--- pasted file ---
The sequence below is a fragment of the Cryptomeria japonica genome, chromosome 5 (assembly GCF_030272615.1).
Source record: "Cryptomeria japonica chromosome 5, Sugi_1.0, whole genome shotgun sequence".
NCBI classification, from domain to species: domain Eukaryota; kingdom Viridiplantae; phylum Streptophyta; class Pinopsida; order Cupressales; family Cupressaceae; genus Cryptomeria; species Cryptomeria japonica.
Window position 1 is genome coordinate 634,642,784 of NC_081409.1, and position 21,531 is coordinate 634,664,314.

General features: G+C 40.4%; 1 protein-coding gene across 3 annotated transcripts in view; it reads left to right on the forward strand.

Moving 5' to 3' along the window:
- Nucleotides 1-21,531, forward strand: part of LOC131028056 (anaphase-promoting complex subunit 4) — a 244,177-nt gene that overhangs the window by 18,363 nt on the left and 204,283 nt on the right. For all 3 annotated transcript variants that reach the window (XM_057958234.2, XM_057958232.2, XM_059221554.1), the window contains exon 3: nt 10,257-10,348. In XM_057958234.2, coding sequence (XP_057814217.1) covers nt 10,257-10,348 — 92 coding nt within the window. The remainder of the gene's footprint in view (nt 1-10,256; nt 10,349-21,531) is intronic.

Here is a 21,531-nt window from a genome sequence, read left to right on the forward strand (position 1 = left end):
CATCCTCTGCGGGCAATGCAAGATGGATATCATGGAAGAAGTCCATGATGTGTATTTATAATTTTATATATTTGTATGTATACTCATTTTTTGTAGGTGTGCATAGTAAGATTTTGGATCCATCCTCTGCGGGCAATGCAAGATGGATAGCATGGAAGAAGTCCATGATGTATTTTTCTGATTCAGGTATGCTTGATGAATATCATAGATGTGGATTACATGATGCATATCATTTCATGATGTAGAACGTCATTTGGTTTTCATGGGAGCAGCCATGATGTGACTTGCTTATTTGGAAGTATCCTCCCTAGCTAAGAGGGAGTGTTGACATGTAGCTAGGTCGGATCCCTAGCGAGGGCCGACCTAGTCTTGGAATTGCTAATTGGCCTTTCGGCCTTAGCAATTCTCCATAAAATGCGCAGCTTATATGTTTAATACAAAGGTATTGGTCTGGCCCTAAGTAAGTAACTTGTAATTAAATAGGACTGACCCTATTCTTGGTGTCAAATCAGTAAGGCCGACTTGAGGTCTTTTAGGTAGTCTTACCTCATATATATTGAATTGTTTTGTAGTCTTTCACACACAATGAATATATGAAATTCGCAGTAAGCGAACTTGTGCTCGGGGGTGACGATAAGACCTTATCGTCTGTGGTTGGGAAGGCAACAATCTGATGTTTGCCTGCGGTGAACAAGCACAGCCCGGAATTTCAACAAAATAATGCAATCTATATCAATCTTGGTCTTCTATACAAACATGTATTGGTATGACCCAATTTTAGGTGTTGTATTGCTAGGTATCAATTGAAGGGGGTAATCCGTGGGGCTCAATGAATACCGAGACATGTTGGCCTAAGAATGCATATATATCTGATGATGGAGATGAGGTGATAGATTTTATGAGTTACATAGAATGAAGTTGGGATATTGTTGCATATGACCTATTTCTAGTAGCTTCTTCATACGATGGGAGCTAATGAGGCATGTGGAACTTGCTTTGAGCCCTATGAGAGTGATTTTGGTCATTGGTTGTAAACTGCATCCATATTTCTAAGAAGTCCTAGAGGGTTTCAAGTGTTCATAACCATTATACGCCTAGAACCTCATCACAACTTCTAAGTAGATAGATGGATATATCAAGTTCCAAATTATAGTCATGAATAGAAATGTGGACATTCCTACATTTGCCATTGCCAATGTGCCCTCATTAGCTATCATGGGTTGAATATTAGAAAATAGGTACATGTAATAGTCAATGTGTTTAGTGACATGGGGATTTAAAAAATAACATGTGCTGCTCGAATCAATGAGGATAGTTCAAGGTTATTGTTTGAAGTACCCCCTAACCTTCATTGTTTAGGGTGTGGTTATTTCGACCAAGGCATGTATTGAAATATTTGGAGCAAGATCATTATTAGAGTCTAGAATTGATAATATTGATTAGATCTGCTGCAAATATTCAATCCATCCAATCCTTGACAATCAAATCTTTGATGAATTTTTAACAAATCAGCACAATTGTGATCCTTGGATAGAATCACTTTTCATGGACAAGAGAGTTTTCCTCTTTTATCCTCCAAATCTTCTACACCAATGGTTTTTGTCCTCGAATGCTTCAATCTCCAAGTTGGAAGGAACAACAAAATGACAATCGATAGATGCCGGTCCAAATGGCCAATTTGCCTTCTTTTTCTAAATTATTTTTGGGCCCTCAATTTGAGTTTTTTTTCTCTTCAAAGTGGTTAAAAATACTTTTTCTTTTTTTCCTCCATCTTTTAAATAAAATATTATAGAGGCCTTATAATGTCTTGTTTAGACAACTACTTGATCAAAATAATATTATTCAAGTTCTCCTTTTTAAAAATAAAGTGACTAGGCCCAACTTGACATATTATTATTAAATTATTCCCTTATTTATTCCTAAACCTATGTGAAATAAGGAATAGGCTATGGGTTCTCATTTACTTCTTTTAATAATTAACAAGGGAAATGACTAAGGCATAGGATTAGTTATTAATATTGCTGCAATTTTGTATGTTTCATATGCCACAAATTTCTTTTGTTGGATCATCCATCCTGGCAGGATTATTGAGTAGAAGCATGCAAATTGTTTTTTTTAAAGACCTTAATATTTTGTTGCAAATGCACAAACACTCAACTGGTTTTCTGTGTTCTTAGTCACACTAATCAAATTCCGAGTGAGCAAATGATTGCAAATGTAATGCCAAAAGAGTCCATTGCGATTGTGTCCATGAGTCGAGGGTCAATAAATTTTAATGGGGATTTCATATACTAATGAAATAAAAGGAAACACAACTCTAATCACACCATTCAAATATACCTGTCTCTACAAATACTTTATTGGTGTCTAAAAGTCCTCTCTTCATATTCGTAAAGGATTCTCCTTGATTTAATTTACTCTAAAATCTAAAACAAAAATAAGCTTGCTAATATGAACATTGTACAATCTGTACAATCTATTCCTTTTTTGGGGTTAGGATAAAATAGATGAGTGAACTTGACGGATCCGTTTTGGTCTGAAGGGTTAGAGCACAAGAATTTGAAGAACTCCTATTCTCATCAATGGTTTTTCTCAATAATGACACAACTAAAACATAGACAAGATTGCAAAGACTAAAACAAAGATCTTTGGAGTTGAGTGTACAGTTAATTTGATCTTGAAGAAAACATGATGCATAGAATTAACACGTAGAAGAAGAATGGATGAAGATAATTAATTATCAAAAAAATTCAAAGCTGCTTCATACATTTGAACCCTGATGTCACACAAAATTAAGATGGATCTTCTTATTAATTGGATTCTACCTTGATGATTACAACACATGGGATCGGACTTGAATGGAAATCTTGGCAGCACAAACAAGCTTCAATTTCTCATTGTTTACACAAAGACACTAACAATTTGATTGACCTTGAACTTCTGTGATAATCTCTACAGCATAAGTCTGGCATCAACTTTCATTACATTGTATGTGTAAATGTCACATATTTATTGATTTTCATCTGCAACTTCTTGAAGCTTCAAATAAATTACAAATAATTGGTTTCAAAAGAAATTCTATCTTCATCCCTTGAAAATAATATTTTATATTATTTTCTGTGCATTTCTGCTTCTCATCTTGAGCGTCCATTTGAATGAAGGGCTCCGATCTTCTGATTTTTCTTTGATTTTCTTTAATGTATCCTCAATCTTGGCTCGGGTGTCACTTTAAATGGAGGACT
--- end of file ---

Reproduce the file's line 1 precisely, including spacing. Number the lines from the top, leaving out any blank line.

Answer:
The sequence below is a fragment of the Cryptomeria japonica genome, chromosome 5 (assembly GCF_030272615.1).